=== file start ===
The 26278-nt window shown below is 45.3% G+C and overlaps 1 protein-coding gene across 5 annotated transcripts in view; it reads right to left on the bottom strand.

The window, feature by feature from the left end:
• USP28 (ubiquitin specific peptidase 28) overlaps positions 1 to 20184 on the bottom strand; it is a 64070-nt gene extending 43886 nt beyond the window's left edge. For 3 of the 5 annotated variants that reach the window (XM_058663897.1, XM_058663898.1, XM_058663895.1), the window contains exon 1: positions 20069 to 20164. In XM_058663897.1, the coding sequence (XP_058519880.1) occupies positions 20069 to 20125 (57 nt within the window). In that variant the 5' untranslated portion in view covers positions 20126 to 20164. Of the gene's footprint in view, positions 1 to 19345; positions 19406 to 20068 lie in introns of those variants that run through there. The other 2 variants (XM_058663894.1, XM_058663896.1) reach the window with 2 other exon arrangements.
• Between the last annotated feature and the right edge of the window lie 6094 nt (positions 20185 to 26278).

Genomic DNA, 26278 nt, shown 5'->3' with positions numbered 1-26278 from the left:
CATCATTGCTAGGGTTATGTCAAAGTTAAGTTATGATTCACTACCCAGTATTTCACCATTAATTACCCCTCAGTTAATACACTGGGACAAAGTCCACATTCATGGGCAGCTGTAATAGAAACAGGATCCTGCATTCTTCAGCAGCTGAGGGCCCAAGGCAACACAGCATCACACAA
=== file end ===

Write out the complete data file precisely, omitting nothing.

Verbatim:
The 26278-nt window shown below is 45.3% G+C and overlaps 1 protein-coding gene across 5 annotated transcripts in view; it reads right to left on the bottom strand.

The window, feature by feature from the left end:
• USP28 (ubiquitin specific peptidase 28) overlaps positions 1 to 20184 on the bottom strand; it is a 64070-nt gene extending 43886 nt beyond the window's left edge. For 3 of the 5 annotated variants that reach the window (XM_058663897.1, XM_058663898.1, XM_058663895.1), the window contains exon 1: positions 20069 to 20164. In XM_058663897.1, the coding sequence (XP_058519880.1) occupies positions 20069 to 20125 (57 nt within the window). In that variant the 5' untranslated portion in view covers positions 20126 to 20164. Of the gene's footprint in view, positions 1 to 19345; positions 19406 to 20068 lie in introns of those variants that run through there. The other 2 variants (XM_058663894.1, XM_058663896.1) reach the window with 2 other exon arrangements.
• Between the last annotated feature and the right edge of the window lie 6094 nt (positions 20185 to 26278).

Genomic DNA, 26278 nt, shown 5'->3' with positions numbered 1-26278 from the left:
CATCATTGCTAGGGTTATGTCAAAGTTAAGTTATGATTCACTACCCAGTATTTCACCATTAATTACCCCTCAGTTAATACACTGGGACAAAGTCCACATTCATGGGCAGCTGTAATAGAAACAGGATCCTGCATTCTTCAGCAGCTGAGGGCCCAAGGCAACACAGCATCACACAA